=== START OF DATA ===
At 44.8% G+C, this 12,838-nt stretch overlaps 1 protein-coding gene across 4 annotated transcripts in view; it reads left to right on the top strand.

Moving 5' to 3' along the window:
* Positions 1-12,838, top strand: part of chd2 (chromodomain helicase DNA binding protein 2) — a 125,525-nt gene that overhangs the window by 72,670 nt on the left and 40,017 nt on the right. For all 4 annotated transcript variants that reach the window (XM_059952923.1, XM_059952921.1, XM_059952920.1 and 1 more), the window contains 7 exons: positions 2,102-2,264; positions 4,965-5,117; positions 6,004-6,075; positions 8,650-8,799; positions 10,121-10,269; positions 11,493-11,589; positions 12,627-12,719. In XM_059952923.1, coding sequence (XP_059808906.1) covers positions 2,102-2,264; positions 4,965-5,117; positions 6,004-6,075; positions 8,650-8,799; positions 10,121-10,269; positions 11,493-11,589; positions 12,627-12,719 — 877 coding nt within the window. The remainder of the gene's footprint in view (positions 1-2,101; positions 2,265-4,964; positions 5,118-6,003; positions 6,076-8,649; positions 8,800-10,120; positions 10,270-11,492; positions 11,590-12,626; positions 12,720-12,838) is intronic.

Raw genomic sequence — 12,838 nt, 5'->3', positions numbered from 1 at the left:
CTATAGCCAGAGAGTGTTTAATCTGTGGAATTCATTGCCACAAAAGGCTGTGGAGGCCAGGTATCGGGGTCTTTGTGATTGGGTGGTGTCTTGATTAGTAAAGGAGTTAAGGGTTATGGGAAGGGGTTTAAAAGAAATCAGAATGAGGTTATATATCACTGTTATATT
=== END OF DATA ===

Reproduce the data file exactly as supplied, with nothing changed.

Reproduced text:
At 44.8% G+C, this 12,838-nt stretch overlaps 1 protein-coding gene across 4 annotated transcripts in view; it reads left to right on the top strand.

Moving 5' to 3' along the window:
* Positions 1-12,838, top strand: part of chd2 (chromodomain helicase DNA binding protein 2) — a 125,525-nt gene that overhangs the window by 72,670 nt on the left and 40,017 nt on the right. For all 4 annotated transcript variants that reach the window (XM_059952923.1, XM_059952921.1, XM_059952920.1 and 1 more), the window contains 7 exons: positions 2,102-2,264; positions 4,965-5,117; positions 6,004-6,075; positions 8,650-8,799; positions 10,121-10,269; positions 11,493-11,589; positions 12,627-12,719. In XM_059952923.1, coding sequence (XP_059808906.1) covers positions 2,102-2,264; positions 4,965-5,117; positions 6,004-6,075; positions 8,650-8,799; positions 10,121-10,269; positions 11,493-11,589; positions 12,627-12,719 — 877 coding nt within the window. The remainder of the gene's footprint in view (positions 1-2,101; positions 2,265-4,964; positions 5,118-6,003; positions 6,076-8,649; positions 8,800-10,120; positions 10,270-11,492; positions 11,590-12,626; positions 12,720-12,838) is intronic.

Raw genomic sequence — 12,838 nt, 5'->3', positions numbered from 1 at the left:
CTATAGCCAGAGAGTGTTTAATCTGTGGAATTCATTGCCACAAAAGGCTGTGGAGGCCAGGTATCGGGGTCTTTGTGATTGGGTGGTGTCTTGATTAGTAAAGGAGTTAAGGGTTATGGGAAGGGGTTTAAAAGAAATCAGAATGAGGTTATATATCACTGTTATATT